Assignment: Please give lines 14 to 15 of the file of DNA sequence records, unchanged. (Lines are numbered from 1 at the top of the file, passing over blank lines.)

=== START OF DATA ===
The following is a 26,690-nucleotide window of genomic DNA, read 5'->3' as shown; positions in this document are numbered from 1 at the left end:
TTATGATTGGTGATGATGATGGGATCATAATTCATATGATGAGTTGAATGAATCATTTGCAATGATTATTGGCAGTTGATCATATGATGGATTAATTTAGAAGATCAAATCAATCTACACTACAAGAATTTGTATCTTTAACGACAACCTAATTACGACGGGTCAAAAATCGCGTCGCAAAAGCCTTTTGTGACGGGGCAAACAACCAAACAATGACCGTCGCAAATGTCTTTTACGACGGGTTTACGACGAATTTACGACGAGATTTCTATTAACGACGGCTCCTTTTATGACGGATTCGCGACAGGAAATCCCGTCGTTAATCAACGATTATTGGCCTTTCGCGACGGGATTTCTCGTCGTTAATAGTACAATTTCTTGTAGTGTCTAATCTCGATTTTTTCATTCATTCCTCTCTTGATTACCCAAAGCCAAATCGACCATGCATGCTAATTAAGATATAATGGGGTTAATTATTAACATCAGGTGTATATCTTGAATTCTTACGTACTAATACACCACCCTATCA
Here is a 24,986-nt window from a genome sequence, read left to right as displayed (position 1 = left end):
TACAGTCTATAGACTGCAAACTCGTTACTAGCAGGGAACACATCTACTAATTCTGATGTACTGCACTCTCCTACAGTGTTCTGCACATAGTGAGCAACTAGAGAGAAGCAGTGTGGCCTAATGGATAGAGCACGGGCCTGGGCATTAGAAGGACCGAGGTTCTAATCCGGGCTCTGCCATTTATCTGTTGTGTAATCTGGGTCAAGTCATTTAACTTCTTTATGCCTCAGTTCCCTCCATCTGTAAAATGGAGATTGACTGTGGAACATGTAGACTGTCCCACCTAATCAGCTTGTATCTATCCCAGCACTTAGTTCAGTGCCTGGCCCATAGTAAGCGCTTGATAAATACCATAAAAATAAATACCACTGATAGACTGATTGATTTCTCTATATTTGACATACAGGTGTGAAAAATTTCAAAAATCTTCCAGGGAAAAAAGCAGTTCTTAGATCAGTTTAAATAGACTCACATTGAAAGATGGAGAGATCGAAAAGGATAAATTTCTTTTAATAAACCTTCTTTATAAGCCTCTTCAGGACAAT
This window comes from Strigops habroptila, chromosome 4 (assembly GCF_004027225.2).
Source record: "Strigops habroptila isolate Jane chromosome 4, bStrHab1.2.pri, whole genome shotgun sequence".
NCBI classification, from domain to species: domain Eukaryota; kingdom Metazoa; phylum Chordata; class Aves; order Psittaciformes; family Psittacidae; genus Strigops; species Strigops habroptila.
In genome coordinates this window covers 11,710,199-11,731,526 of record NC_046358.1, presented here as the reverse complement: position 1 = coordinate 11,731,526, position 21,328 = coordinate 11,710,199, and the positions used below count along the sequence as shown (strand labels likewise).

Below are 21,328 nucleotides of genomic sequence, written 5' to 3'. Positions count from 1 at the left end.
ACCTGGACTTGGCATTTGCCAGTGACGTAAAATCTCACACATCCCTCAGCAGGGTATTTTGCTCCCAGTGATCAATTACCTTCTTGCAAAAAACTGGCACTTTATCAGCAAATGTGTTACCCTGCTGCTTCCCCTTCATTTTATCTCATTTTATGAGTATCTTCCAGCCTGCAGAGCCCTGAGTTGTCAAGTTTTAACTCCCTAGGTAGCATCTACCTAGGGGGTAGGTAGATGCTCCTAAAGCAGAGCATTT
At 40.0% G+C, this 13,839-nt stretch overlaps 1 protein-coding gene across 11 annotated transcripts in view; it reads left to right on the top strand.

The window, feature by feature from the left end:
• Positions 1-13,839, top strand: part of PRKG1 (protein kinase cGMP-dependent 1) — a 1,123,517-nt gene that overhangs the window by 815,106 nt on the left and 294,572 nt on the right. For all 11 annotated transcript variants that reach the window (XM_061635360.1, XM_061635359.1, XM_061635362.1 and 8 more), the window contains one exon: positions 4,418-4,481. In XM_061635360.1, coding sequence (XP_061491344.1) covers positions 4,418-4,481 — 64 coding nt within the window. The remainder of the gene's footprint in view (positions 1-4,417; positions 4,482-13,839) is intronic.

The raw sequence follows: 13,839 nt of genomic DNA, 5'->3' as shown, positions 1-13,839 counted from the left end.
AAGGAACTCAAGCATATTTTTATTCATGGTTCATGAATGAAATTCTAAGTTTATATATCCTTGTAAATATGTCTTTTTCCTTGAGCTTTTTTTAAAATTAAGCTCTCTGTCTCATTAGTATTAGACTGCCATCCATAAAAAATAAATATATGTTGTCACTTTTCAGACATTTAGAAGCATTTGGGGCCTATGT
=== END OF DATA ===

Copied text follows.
The raw sequence follows: 13,839 nt of genomic DNA, 5'->3' as shown, positions 1-13,839 counted from the left end.
AAGGAACTCAAGCATATTTTTATTCATGGTTCATGAATGAAATTCTAAGTTTATATATCCTTGTAAATATGTCTTTTTCCTTGAGCTTTTTTTAAAATTAAGCTCTCTGTCTCATTAGTATTAGACTGCCATCCATAAAAAATAAATATATGTTGTCACTTTTCAGACATTTAGAAGCATTTGGGGCCTATGT